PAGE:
Gone Girl starts on a day where Nick Dunne’s wife goes missing on their 5th year anniversary. Makes sense right? There is a girl. She’s gone.
But that’s where the predictability for this movie ends. Gone Girl tells it’s story in an interesting way. In one way you follow Nick Dunne (Ben Affleck) in the current timeline counting the hours and then days since his wife’s disappearance, the other you are following Amy Dunne’s (Rosamund Pike) journal looking back to the beginnings of their relationship and getting the backstory for how we got to now.
Sidenote: The unique part to this film is that the author of the book is also the screenwriter of the film. I like this because any changes are make to work for film, and is in keeping with the characters that she created in the book. The film isn’t able to keep the frequency that the book does in bouncing back and forth between the stories, but it is, in fact, a good representation of the book. It succeeds where many adaptations fail, or are a hollow shell from where they started. However, I recommend reading the book first (or even after) because the intensity is heightened in a way that the film can’t quite reach.
Nick and Amy are not the perfect couple that they may appear to be on the outside. There are things in the house just don’t add up in the crime scene, Nick does not act like a husband in distress, he withholds information from the police, etc. The case starts to build that this could be a man who murdered his wife. The media circus that builds around this feeds the flames of doubt, and you begin questioning everything you see as truth. (I’m being as subtle as possible as this movie is one that should experience in as full effect as possible.)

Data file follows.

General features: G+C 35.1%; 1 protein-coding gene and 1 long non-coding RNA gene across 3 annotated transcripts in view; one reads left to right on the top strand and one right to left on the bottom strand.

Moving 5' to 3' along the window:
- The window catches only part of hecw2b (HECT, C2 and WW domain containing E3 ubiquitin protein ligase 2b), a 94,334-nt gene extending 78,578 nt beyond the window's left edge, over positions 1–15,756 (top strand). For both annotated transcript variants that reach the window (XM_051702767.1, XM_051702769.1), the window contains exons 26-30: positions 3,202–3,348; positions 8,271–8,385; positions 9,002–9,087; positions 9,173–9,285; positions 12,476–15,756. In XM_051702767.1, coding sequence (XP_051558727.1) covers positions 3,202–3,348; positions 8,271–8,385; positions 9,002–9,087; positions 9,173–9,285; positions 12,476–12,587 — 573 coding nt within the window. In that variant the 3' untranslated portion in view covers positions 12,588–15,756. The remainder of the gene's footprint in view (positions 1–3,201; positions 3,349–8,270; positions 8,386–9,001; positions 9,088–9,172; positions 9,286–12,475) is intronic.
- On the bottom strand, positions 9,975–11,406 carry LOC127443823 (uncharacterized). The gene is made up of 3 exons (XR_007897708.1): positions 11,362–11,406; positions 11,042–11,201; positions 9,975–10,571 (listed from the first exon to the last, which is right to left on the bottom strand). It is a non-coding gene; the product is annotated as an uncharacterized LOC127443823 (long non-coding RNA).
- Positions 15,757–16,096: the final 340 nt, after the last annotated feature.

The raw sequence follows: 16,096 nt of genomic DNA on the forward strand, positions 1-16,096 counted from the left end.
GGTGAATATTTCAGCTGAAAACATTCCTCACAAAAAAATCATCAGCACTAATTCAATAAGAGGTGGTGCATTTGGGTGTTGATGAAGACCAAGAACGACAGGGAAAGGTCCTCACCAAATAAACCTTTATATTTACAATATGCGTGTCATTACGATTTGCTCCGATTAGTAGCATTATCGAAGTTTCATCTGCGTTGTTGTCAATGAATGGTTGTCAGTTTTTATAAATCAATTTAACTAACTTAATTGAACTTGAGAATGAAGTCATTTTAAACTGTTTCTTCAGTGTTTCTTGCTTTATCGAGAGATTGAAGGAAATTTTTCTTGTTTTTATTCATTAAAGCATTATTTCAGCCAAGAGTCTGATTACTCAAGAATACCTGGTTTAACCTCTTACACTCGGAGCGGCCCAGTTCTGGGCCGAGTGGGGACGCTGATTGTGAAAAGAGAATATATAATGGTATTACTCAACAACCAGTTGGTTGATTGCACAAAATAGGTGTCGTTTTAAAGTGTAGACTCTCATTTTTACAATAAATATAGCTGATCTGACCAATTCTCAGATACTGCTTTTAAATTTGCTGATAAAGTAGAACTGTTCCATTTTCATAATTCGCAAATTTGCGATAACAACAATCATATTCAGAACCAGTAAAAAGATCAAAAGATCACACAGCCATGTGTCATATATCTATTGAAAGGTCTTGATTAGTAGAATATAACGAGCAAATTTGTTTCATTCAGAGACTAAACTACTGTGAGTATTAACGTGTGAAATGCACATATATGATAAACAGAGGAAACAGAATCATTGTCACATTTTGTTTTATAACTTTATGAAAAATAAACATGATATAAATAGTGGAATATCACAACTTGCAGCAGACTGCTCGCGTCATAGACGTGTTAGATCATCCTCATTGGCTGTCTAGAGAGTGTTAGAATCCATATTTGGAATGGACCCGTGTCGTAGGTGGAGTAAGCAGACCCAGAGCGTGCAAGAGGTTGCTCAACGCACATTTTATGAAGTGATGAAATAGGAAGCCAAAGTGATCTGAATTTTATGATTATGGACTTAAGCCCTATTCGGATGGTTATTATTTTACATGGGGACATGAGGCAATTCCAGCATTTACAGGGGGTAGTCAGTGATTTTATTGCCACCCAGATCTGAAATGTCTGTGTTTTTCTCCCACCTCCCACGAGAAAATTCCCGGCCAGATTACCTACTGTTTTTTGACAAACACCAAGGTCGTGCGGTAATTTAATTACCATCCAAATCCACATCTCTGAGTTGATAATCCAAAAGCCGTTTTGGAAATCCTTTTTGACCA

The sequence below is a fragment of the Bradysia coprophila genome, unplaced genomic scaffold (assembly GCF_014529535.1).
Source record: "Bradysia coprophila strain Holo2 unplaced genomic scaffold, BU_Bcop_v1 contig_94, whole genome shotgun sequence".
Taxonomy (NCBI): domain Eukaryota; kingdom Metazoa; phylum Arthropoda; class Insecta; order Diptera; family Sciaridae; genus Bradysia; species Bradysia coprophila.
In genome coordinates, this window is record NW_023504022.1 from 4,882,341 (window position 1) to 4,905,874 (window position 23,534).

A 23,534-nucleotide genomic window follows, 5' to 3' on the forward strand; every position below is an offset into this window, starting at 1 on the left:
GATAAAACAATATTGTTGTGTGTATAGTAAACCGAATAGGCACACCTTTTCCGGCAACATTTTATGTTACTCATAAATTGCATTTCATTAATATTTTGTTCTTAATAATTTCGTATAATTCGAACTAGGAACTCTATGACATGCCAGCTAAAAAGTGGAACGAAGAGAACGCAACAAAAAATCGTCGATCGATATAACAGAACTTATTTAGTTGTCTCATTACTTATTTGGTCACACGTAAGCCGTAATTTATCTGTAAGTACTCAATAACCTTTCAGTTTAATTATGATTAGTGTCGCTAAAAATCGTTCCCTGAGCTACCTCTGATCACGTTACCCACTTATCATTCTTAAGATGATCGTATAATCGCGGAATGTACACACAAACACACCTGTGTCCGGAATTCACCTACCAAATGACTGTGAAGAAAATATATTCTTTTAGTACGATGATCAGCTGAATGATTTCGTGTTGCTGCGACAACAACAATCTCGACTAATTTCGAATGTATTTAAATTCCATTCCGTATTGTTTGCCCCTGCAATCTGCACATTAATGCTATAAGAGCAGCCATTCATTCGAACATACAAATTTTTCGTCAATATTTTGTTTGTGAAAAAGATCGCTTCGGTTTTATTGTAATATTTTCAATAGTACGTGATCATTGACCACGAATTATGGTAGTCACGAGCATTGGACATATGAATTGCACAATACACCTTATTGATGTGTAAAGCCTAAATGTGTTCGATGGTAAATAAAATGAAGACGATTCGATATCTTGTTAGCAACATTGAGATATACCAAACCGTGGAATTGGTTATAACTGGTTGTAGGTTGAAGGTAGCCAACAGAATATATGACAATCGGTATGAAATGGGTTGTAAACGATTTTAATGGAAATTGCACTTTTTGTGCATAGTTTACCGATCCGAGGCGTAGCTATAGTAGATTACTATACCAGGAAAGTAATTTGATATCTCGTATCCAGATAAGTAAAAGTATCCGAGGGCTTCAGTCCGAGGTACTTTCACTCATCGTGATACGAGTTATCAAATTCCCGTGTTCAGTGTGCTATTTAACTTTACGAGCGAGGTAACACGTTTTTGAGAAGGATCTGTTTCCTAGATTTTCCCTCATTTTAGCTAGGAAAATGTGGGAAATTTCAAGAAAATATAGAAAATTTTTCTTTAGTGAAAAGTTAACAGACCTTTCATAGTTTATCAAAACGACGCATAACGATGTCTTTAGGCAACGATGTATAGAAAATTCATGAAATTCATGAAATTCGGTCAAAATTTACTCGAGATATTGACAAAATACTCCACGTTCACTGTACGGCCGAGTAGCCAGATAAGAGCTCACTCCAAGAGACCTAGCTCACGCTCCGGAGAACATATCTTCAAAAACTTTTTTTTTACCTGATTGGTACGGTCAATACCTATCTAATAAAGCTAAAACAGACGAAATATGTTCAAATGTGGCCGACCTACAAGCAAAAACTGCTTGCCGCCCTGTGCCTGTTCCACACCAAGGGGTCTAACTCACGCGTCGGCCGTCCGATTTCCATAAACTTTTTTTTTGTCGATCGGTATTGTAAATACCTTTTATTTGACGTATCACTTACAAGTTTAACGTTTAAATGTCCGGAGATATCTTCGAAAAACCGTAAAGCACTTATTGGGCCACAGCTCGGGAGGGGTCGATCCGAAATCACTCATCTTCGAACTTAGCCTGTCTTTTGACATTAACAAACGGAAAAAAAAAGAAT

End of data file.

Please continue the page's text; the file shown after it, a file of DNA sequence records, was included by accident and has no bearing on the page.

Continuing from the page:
If this movie was a rollercoaster the first act is all ascent, and acts two and three, are a speed race down to the conclusion with as many twists and turns as you can handle. But you want to be there, hanging on for dear life, as the film races to the finish. Act three has been changed from the book, but for once I am ok with that because for pacing and for how the story unfolds on film it is something that needed to happen. Once again, I trust it because the author is the screenwriter, so it’s not another writer or director messing with the characters because they can.
David Fincher was an excellent choice to helm this picture (it will be hard for him to top Social Network in my mind however). It hits the tone this film needed on the head with the dark vibe overshadowing this reality, but not going as far as in previous projects like The Girl With The Dragon Tattoo. Trent Reznor and Atticus Ross once again provide an excellent tone with the score. Ben Affleck continues a resurgence for his acting career and the range that Rosamund Pike goes through in her character is well deserving of an Oscar nod. Tyler Perry shows up (in a non-Medea role) and proves successful and interesting as Nick’s lawyer. Throw in a creeeeepy Neil Patrick Harris, and…well I’ll let you find out for yourself.
4.5/5 (Very well may have been 5, but I loved the book too much)
Gone Girl is available for Purchase or Download in all formats.